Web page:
Woodland v. Colvin

Filing 32

MEMORANDUM AND ORDER - IT IS HEREBY ORDERED that the relief requested in Plaintiffs Complaint and Brief in Support of Complaint is DENIED. [Docs. 1 , 21 .] IT IS FURTHER ORDERED that the Court will enter a judgment in favor of the Commissioner affirming the decision of the administrative law judge. Signed by Magistrate Judge Nannette A. Baker on 9/13/16. (KJS)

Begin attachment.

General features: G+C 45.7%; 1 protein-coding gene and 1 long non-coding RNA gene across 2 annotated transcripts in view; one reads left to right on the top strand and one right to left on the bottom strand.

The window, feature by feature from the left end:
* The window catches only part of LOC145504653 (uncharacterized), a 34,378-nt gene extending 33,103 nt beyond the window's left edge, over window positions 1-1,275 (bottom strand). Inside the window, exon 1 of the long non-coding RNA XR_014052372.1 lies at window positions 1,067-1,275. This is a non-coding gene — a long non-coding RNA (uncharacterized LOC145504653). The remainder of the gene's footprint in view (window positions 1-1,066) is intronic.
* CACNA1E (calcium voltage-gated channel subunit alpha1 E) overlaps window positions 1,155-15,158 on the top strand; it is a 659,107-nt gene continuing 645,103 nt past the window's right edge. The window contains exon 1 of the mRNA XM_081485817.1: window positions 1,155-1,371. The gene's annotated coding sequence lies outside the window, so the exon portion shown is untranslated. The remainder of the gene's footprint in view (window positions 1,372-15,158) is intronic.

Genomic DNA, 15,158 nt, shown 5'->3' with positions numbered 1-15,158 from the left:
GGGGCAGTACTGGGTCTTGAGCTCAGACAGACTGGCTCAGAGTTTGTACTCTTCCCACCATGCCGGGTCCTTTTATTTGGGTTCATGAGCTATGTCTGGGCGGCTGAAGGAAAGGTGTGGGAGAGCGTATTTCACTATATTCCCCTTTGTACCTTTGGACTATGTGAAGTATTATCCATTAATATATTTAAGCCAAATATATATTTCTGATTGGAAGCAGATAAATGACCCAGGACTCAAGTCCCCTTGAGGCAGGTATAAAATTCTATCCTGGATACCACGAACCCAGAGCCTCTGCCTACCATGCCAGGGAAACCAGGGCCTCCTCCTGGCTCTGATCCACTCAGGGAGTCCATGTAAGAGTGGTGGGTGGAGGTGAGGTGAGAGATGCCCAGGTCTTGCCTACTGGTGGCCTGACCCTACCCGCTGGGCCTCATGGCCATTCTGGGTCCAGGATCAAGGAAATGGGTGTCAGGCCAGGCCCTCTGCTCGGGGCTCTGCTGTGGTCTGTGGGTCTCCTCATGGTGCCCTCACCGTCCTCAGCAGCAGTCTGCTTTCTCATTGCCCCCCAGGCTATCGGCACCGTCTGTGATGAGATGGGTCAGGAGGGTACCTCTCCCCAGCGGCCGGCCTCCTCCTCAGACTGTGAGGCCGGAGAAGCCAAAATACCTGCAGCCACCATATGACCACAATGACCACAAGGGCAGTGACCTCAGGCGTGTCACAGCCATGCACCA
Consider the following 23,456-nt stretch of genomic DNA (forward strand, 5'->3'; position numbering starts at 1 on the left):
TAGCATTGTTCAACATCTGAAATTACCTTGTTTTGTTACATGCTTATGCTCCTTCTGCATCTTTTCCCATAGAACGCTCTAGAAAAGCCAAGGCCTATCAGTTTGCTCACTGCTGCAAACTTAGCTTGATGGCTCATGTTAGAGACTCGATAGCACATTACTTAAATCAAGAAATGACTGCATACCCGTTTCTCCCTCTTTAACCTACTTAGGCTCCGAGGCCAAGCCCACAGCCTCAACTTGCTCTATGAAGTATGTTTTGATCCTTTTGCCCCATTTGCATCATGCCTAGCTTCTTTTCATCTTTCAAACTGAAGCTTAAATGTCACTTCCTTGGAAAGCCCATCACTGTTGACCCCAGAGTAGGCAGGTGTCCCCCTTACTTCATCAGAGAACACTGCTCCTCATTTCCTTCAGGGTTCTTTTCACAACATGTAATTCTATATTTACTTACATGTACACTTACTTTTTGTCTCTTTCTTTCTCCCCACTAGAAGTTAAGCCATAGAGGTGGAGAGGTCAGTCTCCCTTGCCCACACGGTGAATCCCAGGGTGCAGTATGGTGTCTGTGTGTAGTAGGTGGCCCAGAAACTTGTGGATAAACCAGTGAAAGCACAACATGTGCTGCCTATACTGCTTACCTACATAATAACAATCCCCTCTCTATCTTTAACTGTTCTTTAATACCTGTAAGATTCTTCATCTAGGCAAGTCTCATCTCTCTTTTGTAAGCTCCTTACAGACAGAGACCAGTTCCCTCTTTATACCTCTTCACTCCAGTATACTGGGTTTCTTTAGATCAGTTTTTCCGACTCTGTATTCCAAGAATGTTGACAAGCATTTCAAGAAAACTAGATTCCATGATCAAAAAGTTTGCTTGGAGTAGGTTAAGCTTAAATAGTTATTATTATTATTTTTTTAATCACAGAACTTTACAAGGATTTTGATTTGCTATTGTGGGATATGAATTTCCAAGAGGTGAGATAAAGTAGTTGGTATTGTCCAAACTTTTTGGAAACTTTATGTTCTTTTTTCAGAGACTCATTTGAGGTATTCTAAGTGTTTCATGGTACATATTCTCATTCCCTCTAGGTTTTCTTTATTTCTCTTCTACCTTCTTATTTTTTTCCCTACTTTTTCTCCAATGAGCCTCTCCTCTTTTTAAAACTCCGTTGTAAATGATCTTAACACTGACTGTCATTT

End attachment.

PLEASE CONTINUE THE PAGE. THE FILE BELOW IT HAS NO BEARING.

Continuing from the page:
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UNITED STATES DISTRICT COURT EASTERN DISTRICT OF MISSOURI EASTERN DIVISION BENNIE WOODLAND, Plaintiff, v. CAROLYN W. COLVIN, Acting Commissioner of Social Security, Defendant. ) ) ) ) ) ) ) ) ) ) Case No. 4:15-CV-925 NAB MEMORANDUM AND ORDER This is an action under 42 U.S.C. § 405(g) for judicial review of the Commissioner of Social Security’s final decision denying Bennie Woodland’s application for disability insurance benefits under the Social Security Act, 42 U.S.C. § 423 et seq. Woodland alleged disability due to acanthamoeba keratitis 1. (Tr. 208.) The parties have consented to the exercise of authority by the undersigned United States Magistrate Judge pursuant to 28 U.S.C. § 636(c). [Doc. 8.] For the reasons set forth below, the Court will affirm the Commissioner’s final decision. I. Background On December 28, 2011, Woodland applied for disability insurance benefits, alleging disability since November 2, 2011 2. (Tr. 163-176.) The Social Security Administration (“SSA”) denied Woodland’s claim and he filed a timely request for hearing before an administrative law judge (“ALJ”). (Tr. 94-105, 119-20.) The SSA granted Woodland’s request for review and an 1 Acanthamoeba keratitis is “amebic keratitis [inflammation of the cornea] due to infection by Acanthamoeba species, usually associated with soft contact lens wear, particularly overnight.” Dorland’s Illustrated Medical Dictionary 979 (37th ed. 2012). 2 Woodland later amended his alleged onset date to a closed period of disability from December 2, 2011 to June 1, 2013. (Tr. 275). administrative hearing was held on November 25, 2013. (Tr. 29-64.) Woodland, who was represented by counsel, and a vocational expert testified at the hearing. On December 23, 2013, the ALJ found that Woodland was not disabled as defined in the Society Security Act. (Tr. 1724.) Woodland requested a review of the ALJ’s decision from the Appeals Council. (Tr. 9.) On April 10, 2015, the Appeals Council of the Social Security Administration denied Woodland’s request for review. (Tr. 1-4.) The decision of the ALJ thus stands as the final decision of the Commissioner. See Sims v. Apfel, 530 U.S. 103, 107 (2000). Woodland filed this appeal on June 12, 2015. [Doc 1.] The Commissioner filed an Answer and the certified Administrative Transcript on August 24, 2015. [Docs. 11, 12.] Woodland filed a Brief in Support of the Complaint on January 21, 2016. [Doc. 21.] The Commissioner filed a Brief in Support of the Answer on March 23, 2016. [Doc. 24.] II. Standard of Review The standard of review is narrow. Pearsall v. Massanari, 274 F.3d 1211, 1217 (8th Cir. 2001). This Court reviews decisions of the ALJ to determine whether the decision is supported by substantial evidence in the record as a whole. 42 U.S.C. § 405(g). Substantial evidence is less than a preponderance, but enough that a reasonable mind would find adequate support for the ALJ’s decision. Smith v. Shalala, 31 F.3d 715, 717 (8th Cir. 1994). The court determines whether evidence is substantial by considering evidence that detracts from the Commissioner’s decision as well as evidence that supports it. Cox v. Barnhart, 471 F.3d 902, 906 (8th Cir. 2006). The Court may not reverse just because substantial evidence exists that would support a contrary outcome or because the Court would have decided the case differently. Id. If, after reviewing the record as a whole, the Court finds it possible to draw two inconsistent positions from the evidence and one of those positions represents the Commissioner’s finding, the Commissioner’s 2 decision must be affirmed. Masterson v. Barnhart, 363 F.3d 731, 736 (8th Cir. 2004). To determine whether the ALJ’s final decision is supported by substantial evidence, the Court is required to review the administrative record as a whole to consider: (1) The findings of credibility made by the ALJ; (2) The education, background, work history, and age of the claimant; (3) The medical evidence given by the claimant’s treating physicians; (4) The subjective complaints of pain and description of the claimant’s physical activity and impairment; (5) The corroboration by third parties of the claimant’s physical impairment; (6) The testimony of vocational experts based upon prior hypothetical questions which fairly set forth the claimant’s physical impairment; and (7) The testimony of consulting physicians. Brand v. Sec’y of Dept. of Health, Educ. & Welfare, 623 F.2d 523, 527 (8th Cir. 1980). III. Discussion Woodland presents one issue for review. He contends that the ALJ committed reversible error by failing to mention his wife’s undated written statement in the opinion. The Commissioner contends that the ALJ’s decision is supported by substantial evidence in the record as a whole and should be affirmed. Based on the a careful review of the record, the Court finds that the ALJ’s failure to mention Woodland’s wife’s letter was not reversible error. The ALJ is required to carefully consider any information submitted by a claimant about her symptoms, including observations by other persons. 20 C.F.R. § 404.1529(c)(3). In Robinson v. Sullivan, the Eighth Circuit held 3 that in circumstances where the ALJ explicitly rejects lay witness evidence but fails to provide an explanation for why he rejected the evidence, the failure to provide an explanation is not reversible error where the same evidence that the ALJ refers to in discrediting the claimant’s claims also discredits the lay witness’ claims. See Robinson v. Sullivan, 956 F.2d 836, 841 (8th Cir. 1992) (emphasis added). In such circumstances the Eighth Circuit has refused to remand based on an arguable deficiency in opinion-writing technique that had no effect on the outcome of the case. Willcockson v. Astrue, 540 F.3d 878, 880 (8th Cir. 2008). In Willcockson, however, the court was faced with circumstances where it could not “determine from the record whether the ALJ overlooked [lay witness] statements, gave them some weight, or completely disregarded them.” Id. at 880. The court stated that “though the ALJ is of course not required to accept all lay testimony, we think it is almost certainly error to simply ignore it altogether.” Id. at 881. The court cited the ALJ’s failure to mention the lay witness testimony in his decision as one of multiple reasons supporting its decision to remand. Id. at 880. The Court cautioned that individually, the errors might not warrant remand, but in combination, the errors created “sufficient doubt about the ALJ’s rationale for denying [the claimant’s] claims[.]” Id.; see also Nowling v. Colvin, 813 F.3d 1110, 1121 (8th Cir. 2016.) (agency decision remanded where third-person testimony was non-redundant, nor discredited by the same evidence that was used to discredit the claimant and the failure to consider the testimony was contrary to the governing regulations among other errors). More recently, in Buckner v. Astrue, the Eighth Circuit relaxed the Robinson approach, see supra, and held that it was not reversible error for the ALJ to fail to mention lay witness evidence where the same evidence that the ALJ referred to in discrediting the claimant’s testimony also discredited the lay witness evidence and the ALJ’s decision did not suffer from 4 “other deficiencies,” such as was the case in Willcockson. Buckner, 646 F.3d 549, 560 (8th Cir. 2011). Under Buckner, the ALJ’s decision may be upheld even though the decision makes no reference to lay witness evidence as long as the decision is not otherwise deficient. Buckner, 646 F.3d at 560. In this case, Woodland’s wife, Sandy Woodland authored an undated and unsigned letter to Woodland’s counsel. The letter states: What I have witness[sic] over the last to [sic] years with Bennie Woodland. I watched a man who used to be very active go completely down hill to doing nothing. Lying on the couch in major pain. Because of the pressure being up so high. He would not eat or anything. Seen him several times that his skin has turned grey were [sic] he had to be taken up to Barnes hospital because of the pressure in his eye was between 30-35, which is not good at all. I watch him consumed with doing his drops every hour on the hour. Getting up in the middle of the night to do the drops and had to watch a very fit confident man go down to not being able to do anything. Watch him very depressed, all because of this disease. I watched him get very frustrated of not being able to see out that eye, and straining his good eye. The head aches and pressure would cause him so much pain. (Tr. 276.) The ALJ did not mention Ms. Woodland’s letter. The ALJ discredited Woodland’s testimony, because (1) medical records did not support his claim of 12 continuous months of headaches, (2) claimant failed to show that regular use of eye drops was so intrusive that he could not work for 12 months after onset date, (3) he attended college classes and graduated with an associate’s degree during the alleged disability period, and (4) there was improvement and recovery with his right eye vision less than 12 months after alleged onset date. (Tr. 21-22.) The Court finds that the ALJ did not commit reversible error by failing to mention Ms. Woodland’s undated and unsigned letter regarding her husband’s symptoms from his eye condition. The information contained in Ms. Woodland’s letter was cumulative to Woodland’s 5 testimony regarding his symptoms. The ALJ could discredit the information contained in the letter for the same reasons that Woodland’s testimony could be discredited. Consideration of Mrs. Woodland’s testimony would not have changed the outcome of the case. Woodland has not identified any other errors by the ALJ; therefore, the Court finds that the ALJ’s failure to mention Mrs. Woodland’s undated and unsigned statement was not reversible error. Accordingly, IT IS HEREBY ORDERED that the relief requested in Plaintiff’s Complaint and Brief in Support of Complaint is DENIED. [Docs. 1, 21.] IT IS FURTHER ORDERED that the Court will enter a judgment in favor of the Commissioner affirming the decision of the administrative law judge. Dated this 13th day of September, 2016. /s/ Nannette A. Baker NANNETTE A. BAKER UNITED STATES MAGISTRATE JUDGE 6